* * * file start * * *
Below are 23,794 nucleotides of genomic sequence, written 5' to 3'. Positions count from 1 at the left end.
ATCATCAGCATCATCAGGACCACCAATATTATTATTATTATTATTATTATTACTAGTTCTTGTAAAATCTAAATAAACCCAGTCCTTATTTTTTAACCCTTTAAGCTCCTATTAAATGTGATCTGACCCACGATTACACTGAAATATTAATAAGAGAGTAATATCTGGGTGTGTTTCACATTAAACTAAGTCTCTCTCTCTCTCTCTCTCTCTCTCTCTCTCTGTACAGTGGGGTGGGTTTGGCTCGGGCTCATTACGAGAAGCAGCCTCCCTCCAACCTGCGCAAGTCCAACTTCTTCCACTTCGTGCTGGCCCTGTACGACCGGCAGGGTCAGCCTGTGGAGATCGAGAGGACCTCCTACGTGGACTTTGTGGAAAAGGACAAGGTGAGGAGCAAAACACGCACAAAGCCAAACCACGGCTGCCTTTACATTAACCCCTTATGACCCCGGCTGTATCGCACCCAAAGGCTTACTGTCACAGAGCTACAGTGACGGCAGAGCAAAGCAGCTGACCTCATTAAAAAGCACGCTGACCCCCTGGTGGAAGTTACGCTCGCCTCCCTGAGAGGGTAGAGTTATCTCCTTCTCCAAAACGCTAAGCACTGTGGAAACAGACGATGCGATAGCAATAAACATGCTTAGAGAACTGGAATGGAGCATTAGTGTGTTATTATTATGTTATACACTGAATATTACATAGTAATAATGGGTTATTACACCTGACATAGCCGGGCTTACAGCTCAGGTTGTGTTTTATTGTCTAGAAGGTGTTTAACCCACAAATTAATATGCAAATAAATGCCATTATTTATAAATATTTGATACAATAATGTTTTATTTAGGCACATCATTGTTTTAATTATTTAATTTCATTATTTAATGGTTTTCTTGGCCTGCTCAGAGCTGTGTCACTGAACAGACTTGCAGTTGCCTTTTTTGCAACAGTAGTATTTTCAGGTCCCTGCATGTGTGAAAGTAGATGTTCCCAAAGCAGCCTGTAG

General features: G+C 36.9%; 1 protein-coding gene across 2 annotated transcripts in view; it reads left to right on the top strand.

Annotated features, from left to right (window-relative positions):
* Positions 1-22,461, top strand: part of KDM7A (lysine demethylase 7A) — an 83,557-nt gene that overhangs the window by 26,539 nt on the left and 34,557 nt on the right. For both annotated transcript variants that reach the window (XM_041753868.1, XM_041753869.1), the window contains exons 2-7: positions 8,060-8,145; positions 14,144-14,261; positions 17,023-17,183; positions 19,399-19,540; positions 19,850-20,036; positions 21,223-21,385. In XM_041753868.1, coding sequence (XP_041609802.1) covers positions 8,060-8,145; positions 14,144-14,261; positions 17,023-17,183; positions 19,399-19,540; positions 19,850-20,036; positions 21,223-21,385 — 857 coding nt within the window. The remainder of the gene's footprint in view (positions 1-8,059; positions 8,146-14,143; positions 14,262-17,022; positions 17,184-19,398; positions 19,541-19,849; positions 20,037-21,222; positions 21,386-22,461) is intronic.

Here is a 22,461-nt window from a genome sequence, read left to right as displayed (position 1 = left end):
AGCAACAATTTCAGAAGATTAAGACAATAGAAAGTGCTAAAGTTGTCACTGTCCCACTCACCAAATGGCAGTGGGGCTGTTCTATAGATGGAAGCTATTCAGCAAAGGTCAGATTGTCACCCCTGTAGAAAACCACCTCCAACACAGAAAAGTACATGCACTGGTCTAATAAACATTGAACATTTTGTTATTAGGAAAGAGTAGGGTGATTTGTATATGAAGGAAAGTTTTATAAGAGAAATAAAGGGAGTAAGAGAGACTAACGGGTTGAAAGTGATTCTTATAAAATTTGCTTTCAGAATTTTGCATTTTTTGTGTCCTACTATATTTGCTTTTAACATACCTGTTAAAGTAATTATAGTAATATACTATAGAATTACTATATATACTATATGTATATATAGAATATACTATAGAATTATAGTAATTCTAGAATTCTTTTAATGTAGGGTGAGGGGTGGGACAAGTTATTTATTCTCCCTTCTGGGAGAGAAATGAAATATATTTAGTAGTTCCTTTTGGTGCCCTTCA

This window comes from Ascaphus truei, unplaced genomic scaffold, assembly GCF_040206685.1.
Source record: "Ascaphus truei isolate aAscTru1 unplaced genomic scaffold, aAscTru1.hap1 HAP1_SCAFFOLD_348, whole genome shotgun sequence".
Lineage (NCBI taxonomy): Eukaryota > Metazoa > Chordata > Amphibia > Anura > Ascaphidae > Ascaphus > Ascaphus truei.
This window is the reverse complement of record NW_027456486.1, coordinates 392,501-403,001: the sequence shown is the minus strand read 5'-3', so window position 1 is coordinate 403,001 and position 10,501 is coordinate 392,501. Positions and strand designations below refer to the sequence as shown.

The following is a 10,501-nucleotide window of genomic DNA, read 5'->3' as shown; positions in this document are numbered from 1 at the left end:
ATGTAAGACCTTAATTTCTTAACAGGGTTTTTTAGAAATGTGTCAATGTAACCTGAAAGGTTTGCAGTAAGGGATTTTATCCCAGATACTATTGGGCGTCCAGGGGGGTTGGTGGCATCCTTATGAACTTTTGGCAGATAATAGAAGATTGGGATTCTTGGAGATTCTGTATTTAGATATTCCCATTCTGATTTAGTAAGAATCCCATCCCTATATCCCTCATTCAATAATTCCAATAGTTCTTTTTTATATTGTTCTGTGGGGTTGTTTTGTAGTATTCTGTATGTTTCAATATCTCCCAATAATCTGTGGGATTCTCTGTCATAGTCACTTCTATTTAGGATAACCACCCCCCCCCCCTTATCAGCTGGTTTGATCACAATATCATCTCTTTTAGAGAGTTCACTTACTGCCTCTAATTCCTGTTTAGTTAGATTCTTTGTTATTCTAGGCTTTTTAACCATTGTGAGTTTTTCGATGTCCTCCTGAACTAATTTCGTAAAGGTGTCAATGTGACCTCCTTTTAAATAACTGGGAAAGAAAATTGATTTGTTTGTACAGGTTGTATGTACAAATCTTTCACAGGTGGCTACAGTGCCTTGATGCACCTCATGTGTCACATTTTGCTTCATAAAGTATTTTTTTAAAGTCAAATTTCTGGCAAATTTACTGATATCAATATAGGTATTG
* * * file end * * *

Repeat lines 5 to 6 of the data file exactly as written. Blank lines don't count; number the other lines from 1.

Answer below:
* Positions 1-22,461, top strand: part of KDM7A (lysine demethylase 7A) — an 83,557-nt gene that overhangs the window by 26,539 nt on the left and 34,557 nt on the right. For both annotated transcript variants that reach the window (XM_041753868.1, XM_041753869.1), the window contains exons 2-7: positions 8,060-8,145; positions 14,144-14,261; positions 17,023-17,183; positions 19,399-19,540; positions 19,850-20,036; positions 21,223-21,385. In XM_041753868.1, coding sequence (XP_041609802.1) covers positions 8,060-8,145; positions 14,144-14,261; positions 17,023-17,183; positions 19,399-19,540; positions 19,850-20,036; positions 21,223-21,385 — 857 coding nt within the window. The remainder of the gene's footprint in view (positions 1-8,059; positions 8,146-14,143; positions 14,262-17,022; positions 17,184-19,398; positions 19,541-19,849; positions 20,037-21,222; positions 21,386-22,461) is intronic.

Here is a 22,461-nt window from a genome sequence, read left to right as displayed (position 1 = left end):